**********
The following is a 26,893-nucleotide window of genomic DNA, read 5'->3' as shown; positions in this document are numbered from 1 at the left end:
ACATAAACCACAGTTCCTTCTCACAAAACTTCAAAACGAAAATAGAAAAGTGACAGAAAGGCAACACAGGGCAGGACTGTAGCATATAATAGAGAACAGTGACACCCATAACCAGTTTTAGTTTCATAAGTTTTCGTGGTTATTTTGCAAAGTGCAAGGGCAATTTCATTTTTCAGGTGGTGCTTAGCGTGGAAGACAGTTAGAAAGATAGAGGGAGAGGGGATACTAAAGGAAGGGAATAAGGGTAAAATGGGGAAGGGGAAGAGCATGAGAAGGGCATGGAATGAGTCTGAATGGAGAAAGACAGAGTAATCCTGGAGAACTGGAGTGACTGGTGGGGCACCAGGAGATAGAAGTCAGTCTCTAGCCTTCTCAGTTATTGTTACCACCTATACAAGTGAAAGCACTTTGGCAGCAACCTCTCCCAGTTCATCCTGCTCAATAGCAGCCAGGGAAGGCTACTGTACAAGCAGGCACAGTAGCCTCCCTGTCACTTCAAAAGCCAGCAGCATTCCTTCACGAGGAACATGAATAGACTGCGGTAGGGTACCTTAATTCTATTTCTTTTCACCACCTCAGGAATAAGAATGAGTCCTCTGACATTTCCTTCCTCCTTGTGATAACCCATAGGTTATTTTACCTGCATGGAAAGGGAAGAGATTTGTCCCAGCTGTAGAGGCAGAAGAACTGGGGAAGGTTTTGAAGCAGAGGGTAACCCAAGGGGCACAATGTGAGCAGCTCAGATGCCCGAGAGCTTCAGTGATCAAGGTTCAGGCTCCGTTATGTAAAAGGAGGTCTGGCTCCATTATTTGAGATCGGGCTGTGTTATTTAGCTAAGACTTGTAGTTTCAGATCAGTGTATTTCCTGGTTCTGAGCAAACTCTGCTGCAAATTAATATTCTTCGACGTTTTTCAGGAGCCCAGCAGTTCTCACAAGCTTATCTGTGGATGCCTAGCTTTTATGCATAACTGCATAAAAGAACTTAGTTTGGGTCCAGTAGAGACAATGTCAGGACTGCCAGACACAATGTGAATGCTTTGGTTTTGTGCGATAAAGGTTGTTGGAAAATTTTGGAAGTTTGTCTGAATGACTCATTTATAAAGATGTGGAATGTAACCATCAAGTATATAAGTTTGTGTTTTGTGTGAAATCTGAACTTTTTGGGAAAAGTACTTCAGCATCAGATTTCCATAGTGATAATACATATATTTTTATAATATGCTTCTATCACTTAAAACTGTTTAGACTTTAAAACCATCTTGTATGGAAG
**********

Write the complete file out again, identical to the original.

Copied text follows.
The following is a 26,893-nucleotide window of genomic DNA, read 5'->3' as shown; positions in this document are numbered from 1 at the left end:
ACATAAACCACAGTTCCTTCTCACAAAACTTCAAAACGAAAATAGAAAAGTGACAGAAAGGCAACACAGGGCAGGACTGTAGCATATAATAGAGAACAGTGACACCCATAACCAGTTTTAGTTTCATAAGTTTTCGTGGTTATTTTGCAAAGTGCAAGGGCAATTTCATTTTTCAGGTGGTGCTTAGCGTGGAAGACAGTTAGAAAGATAGAGGGAGAGGGGATACTAAAGGAAGGGAATAAGGGTAAAATGGGGAAGGGGAAGAGCATGAGAAGGGCATGGAATGAGTCTGAATGGAGAAAGACAGAGTAATCCTGGAGAACTGGAGTGACTGGTGGGGCACCAGGAGATAGAAGTCAGTCTCTAGCCTTCTCAGTTATTGTTACCACCTATACAAGTGAAAGCACTTTGGCAGCAACCTCTCCCAGTTCATCCTGCTCAATAGCAGCCAGGGAAGGCTACTGTACAAGCAGGCACAGTAGCCTCCCTGTCACTTCAAAAGCCAGCAGCATTCCTTCACGAGGAACATGAATAGACTGCGGTAGGGTACCTTAATTCTATTTCTTTTCACCACCTCAGGAATAAGAATGAGTCCTCTGACATTTCCTTCCTCCTTGTGATAACCCATAGGTTATTTTACCTGCATGGAAAGGGAAGAGATTTGTCCCAGCTGTAGAGGCAGAAGAACTGGGGAAGGTTTTGAAGCAGAGGGTAACCCAAGGGGCACAATGTGAGCAGCTCAGATGCCCGAGAGCTTCAGTGATCAAGGTTCAGGCTCCGTTATGTAAAAGGAGGTCTGGCTCCATTATTTGAGATCGGGCTGTGTTATTTAGCTAAGACTTGTAGTTTCAGATCAGTGTATTTCCTGGTTCTGAGCAAACTCTGCTGCAAATTAATATTCTTCGACGTTTTTCAGGAGCCCAGCAGTTCTCACAAGCTTATCTGTGGATGCCTAGCTTTTATGCATAACTGCATAAAAGAACTTAGTTTGGGTCCAGTAGAGACAATGTCAGGACTGCCAGACACAATGTGAATGCTTTGGTTTTGTGCGATAAAGGTTGTTGGAAAATTTTGGAAGTTTGTCTGAATGACTCATTTATAAAGATGTGGAATGTAACCATCAAGTATATAAGTTTGTGTTTTGTGTGAAATCTGAACTTTTTGGGAAAAGTACTTCAGCATCAGATTTCCATAGTGATAATACATATATTTTTATAATATGCTTCTATCACTTAAAACTGTTTAGACTTTAAAACCATCTTGTATGGAAG